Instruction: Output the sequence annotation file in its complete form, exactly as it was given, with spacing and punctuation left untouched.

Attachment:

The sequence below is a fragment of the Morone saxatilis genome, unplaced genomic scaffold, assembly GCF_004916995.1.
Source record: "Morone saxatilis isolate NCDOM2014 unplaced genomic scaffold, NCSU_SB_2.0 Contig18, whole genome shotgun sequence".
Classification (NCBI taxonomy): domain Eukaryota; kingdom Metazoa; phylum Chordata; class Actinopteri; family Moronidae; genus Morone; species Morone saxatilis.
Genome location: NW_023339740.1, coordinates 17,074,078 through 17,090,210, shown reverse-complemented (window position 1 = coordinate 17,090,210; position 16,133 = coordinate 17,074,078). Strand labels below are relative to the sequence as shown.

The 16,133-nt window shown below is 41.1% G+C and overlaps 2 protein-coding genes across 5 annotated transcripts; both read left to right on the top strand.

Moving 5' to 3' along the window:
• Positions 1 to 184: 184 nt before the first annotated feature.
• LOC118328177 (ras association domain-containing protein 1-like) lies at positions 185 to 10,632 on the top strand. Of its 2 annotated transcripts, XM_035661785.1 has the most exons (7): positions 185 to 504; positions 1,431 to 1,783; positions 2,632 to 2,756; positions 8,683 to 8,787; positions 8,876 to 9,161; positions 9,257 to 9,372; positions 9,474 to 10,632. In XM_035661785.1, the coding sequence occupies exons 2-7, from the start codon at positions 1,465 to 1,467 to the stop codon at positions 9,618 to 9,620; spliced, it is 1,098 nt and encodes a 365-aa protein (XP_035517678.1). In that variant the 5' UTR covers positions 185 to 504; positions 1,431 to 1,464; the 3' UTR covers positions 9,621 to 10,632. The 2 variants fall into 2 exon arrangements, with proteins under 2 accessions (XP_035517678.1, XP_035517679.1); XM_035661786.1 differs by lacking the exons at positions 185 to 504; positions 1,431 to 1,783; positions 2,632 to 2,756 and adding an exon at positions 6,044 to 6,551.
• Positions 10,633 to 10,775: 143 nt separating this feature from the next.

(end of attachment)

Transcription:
The sequence below is a fragment of the Morone saxatilis genome, unplaced genomic scaffold, assembly GCF_004916995.1.
Source record: "Morone saxatilis isolate NCDOM2014 unplaced genomic scaffold, NCSU_SB_2.0 Contig18, whole genome shotgun sequence".
Classification (NCBI taxonomy): domain Eukaryota; kingdom Metazoa; phylum Chordata; class Actinopteri; family Moronidae; genus Morone; species Morone saxatilis.
Genome location: NW_023339740.1, coordinates 17,074,078 through 17,090,210, shown reverse-complemented (window position 1 = coordinate 17,090,210; position 16,133 = coordinate 17,074,078). Strand labels below are relative to the sequence as shown.

The 16,133-nt window shown below is 41.1% G+C and overlaps 2 protein-coding genes across 5 annotated transcripts; both read left to right on the top strand.

Moving 5' to 3' along the window:
• Positions 1 to 184: 184 nt before the first annotated feature.
• LOC118328177 (ras association domain-containing protein 1-like) lies at positions 185 to 10,632 on the top strand. Of its 2 annotated transcripts, XM_035661785.1 has the most exons (7): positions 185 to 504; positions 1,431 to 1,783; positions 2,632 to 2,756; positions 8,683 to 8,787; positions 8,876 to 9,161; positions 9,257 to 9,372; positions 9,474 to 10,632. In XM_035661785.1, the coding sequence occupies exons 2-7, from the start codon at positions 1,465 to 1,467 to the stop codon at positions 9,618 to 9,620; spliced, it is 1,098 nt and encodes a 365-aa protein (XP_035517678.1). In that variant the 5' UTR covers positions 185 to 504; positions 1,431 to 1,464; the 3' UTR covers positions 9,621 to 10,632. The 2 variants fall into 2 exon arrangements, with proteins under 2 accessions (XP_035517678.1, XP_035517679.1); XM_035661786.1 differs by lacking the exons at positions 185 to 504; positions 1,431 to 1,783; positions 2,632 to 2,756 and adding an exon at positions 6,044 to 6,551.
• Positions 10,633 to 10,775: 143 nt separating this feature from the next.